Polyester dresses
Silk dresses
BCP%                                        75%
BCP%                                        33%
TurnOver Speed                            5,2
TurnOver Speed                            5,2
Which dresses are being sold more profitably?
Fill in: The …………. dresses are more profitable. Their Profit per Piece is €….. compared to €…….. Profit per piece in stock per week for the ……….dresses.
The C&A Rule of Thumb (since 1906):
ü  “If you’re making more money (BCP Fund), you’re making more money regardless of BCP%”
Replaced the conventional rule of thumb
û   “You must manage the merchandise mix meticulously to maintain the BCP% margin above last year’s average store operating expenses %.”

EEB Summary:
Understanding Counting Cash: BCP Fund in Euros per m² instead of BCP% Version: 19/5/2015
Normal retail systems revolve around maintaining a certain BCP%. After 1906 C&A benefited greatly from focusing directly on increasing BCP Fund and thus net profit. We can, once again, measure and increase BCP Fund per piece in stock or m² from style to store level. This is a system that is not taught in schools.
Rule of thumb: When you’re making more money (BCP Fund in Euros), you’re making more money (Net Profit). BCP percentages are irrelevant. You can’t take percentages to the bank”.
What we know: By selling with lower OMU%s than competitors, C&A can offer better value and sell more and make more money in both the short and long term (higher net profit %s). This is made possible by operational leverage (higher sales and higher BCP Fund per m²), whereby fixed Operating Expenses as a % of sales would be significantly lower than at competitors. CCP has to be lowered to an absolute minimum, which higher volumes should help enable.
It is C&A’s explicit goal, in every market where it operates, to offer best value by selling at lower margins (OMU%s) than most other clothing retailers. Our intuition might make us envy other’s higher OMU%’s, we should instead envy and aim for our best competitor’s BCP Fund per m², which is what drives bottom line results.
Low OMU% styles can be more profitable than high OMU% styles. We use the formula shown below to determine which styles in the current assortment are the most profitable. The result is BCP/Fund per m² which is a measure of Gross Margin Return on Space (GMROS). Price point is very important. A best value P4-P5 article with a lower OMU% AND a lower TOS than a P1-P2 article can be more profitable.
2015 suggestion: Return to value, stretch the price architecture. Make ASP, OMU% and BCP% guidelines a bit less strict, creating leeway to increase Fund.  Re-implement the C&A system of Fund/m2 planning.
How to use BCP Fund in a correct manner:
ü  There is no percentage in the Net Profit equation.  “Count the money $ instead of comparing margins %”, “Reken in centen, in plaats van procenten”
ü  SP – CCP = BCP Fund per single piece
ü  BCP Fund per single piece x Pieces Sold = Style’s BCP Fund Contribution to Profit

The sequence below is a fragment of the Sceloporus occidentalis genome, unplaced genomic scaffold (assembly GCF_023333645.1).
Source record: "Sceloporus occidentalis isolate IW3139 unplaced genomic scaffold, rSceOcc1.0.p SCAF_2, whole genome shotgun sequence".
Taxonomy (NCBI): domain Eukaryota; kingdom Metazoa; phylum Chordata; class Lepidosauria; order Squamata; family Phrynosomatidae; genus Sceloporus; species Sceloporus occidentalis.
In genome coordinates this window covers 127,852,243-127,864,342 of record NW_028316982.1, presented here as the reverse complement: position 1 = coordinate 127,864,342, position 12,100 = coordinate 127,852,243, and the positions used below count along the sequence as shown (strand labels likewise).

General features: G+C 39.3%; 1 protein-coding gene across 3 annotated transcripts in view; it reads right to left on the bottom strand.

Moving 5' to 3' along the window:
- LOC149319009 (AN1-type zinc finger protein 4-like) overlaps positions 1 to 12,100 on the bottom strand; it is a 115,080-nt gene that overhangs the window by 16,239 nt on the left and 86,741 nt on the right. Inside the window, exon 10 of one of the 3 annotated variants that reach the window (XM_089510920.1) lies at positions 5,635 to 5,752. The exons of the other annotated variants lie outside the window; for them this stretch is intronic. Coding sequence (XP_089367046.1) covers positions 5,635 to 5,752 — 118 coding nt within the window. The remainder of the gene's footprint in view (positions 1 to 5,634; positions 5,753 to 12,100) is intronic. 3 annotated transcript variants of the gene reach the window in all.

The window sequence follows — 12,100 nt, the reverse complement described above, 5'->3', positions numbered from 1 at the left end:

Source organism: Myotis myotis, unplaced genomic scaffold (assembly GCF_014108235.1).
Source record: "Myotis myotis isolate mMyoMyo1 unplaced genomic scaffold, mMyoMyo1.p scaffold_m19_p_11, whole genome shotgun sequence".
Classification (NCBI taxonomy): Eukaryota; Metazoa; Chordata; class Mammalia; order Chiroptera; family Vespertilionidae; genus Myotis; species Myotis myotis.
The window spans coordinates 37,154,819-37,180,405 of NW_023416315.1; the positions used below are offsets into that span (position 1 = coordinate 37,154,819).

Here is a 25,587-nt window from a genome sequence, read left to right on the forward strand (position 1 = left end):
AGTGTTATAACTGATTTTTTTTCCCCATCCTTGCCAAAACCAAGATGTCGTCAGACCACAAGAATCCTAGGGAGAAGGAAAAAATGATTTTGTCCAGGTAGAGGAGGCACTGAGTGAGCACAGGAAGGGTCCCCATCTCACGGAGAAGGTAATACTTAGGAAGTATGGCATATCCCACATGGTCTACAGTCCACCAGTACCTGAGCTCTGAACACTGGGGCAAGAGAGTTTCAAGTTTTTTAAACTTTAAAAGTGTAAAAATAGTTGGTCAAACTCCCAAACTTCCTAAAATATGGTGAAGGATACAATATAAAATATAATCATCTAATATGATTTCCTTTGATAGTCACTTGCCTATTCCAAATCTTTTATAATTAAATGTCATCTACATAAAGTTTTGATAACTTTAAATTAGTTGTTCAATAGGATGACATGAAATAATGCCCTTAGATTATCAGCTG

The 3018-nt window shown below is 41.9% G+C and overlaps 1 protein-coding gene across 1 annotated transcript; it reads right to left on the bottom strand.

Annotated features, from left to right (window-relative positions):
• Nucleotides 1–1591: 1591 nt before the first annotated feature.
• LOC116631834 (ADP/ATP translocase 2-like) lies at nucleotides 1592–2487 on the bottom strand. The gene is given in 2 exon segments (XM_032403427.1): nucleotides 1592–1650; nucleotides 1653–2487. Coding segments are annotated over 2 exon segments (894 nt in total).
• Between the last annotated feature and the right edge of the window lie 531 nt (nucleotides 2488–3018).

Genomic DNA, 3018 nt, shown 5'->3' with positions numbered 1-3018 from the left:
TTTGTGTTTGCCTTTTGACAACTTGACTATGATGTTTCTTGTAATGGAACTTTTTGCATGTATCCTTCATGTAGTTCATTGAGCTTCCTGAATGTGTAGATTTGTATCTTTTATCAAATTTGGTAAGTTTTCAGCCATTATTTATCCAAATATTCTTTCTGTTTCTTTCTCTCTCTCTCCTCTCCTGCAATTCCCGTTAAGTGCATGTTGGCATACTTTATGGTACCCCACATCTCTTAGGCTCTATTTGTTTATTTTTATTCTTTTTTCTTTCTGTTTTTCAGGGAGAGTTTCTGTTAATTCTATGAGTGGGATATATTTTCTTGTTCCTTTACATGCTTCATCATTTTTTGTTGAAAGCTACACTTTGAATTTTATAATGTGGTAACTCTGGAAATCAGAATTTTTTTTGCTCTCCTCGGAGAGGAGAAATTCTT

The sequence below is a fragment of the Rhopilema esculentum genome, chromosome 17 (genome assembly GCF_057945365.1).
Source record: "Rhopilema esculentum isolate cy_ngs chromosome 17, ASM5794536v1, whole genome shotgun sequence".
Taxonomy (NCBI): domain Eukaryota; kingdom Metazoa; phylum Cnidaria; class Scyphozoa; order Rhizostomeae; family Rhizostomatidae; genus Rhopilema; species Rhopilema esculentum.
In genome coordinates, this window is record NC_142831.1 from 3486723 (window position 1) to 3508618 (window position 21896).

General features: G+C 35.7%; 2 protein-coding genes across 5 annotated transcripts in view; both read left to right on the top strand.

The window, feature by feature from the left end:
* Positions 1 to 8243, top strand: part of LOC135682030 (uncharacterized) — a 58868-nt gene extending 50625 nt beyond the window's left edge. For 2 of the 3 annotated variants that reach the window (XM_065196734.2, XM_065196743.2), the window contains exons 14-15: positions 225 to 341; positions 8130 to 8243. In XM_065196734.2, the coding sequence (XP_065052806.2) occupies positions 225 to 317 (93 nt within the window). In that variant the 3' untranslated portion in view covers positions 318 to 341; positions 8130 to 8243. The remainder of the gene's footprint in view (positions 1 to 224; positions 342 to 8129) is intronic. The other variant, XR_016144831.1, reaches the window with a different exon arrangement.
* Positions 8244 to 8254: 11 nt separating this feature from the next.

ü  Sum of BCP Fund from all Styles – Operating Expenses = Net Profit
ü  Relative Contribution = BCP Fund per space used (either per m² or piece in stock)
ü  BCP Fund/Pieces in stock = (SP – CCP) x TOS
ü  Comparing articles with different densities: BCP Fund/m2 = (SP – CCP) x TOS x Density of pieces per m
ü  The 4 legged chair. Maximize BCP Fund per m² with optimal balances between SP, CCP, TOS and Density.
ü  Opportunity Cost: The gap between a style and the average Fund on this space (m²)
Incorrect Math taught at schools:
û  Gross Margin % thinking:  Higher Gross Margin % always leads to higher Net Profit.
û  Breakeven Gross Margin % = Operating Expenses/Sales  is wrong since it assumes Operating Expenses are a fixed % of sales
û  Direct Product Profitability (German Stuckkosten): arbitrary, unreliable, extremely complex and costly

Homework (Case Study):

Harvard “Sellars’ Market” weekly contribution:

Questions regarding the methodology:
       Is “Counting Cash, because you cannot take percentages to the bank.” something we are doing now? If so how?
       Can you print the Top Flop Profit per Piece report for your own team? What do you learn from it?
Which article has the highest Profit per Piece? Which the lowest? Remember TOS can be expressed as Ratio % sold. This is Qty Sold per week/Stock Qty Avg.
Highest: Selling Price ………. X DMU% ………… x Ratio Sold ……….. = Profit per Piece €……..
Lowest: Selling Price ………. X DMU% ………… x Ratio Sold ……….. = Profit per Piece €………
       What are the constraints obstacles? How could you implement it in your team?
       What is the difference between “Profit per Piece” and Fundspeed Value?
        In the stores space is the bottleneck (Profit per Piece x Density = BCP Fund/m2), what is it online?
Questions regarding the manual:
       Please rate the “Counting cash” manual on a scale of 1 to 10:
       What parts did you not understand? Which questions remain unanswered?
       What parts are redundant and can be left out?
       Are there any assumptions being made that might be difficult in practice?
Glossary and Abbreviations

BCP = Buyers Calculated Profit
Gross margin, gross profit and maintained markup

BCP %= Fund/SV = (SV – CCV)/SV
Gross margin or gross margin %

BCP FUND = SV-CCP = Buyers Calculated Profit= BCP
Gross margin dollars
BCP Fund per piece sold = SP - CCP
Unit margin
SCP = Supplier Cost Price

CCP = Charged Cost Price

COGS = Cost of Goods Sold

CCV = Charged Cost Value = CCP* Quantity

OSP = Original Selling Price (includes VAT)

OSV= Original Selling Value = OSP* Quantity

OMU = Original Mark-Up= OSV-CCV
Initial Markup IMU

MKD= Mark-down = value taken off OSV to make the price more attractive

MKD include price change on stock, discount at cash desk, Charity, Mark-down to 0

Staff discount are selling expenses and not included in MKD

Supplier return are affected to LCP differences and not MKD


ASP = Average Selling Price paid by customers

TOS = TurnOverSpeed
Weeks Cover

Ratio % sold per week

SV= Sales value = Turnover(TO) = ASP* Quantity = OSV-MKD.  Includes VAT

Net Sales are equal to Sales less VAT

Comments, questions or E-mails welcome: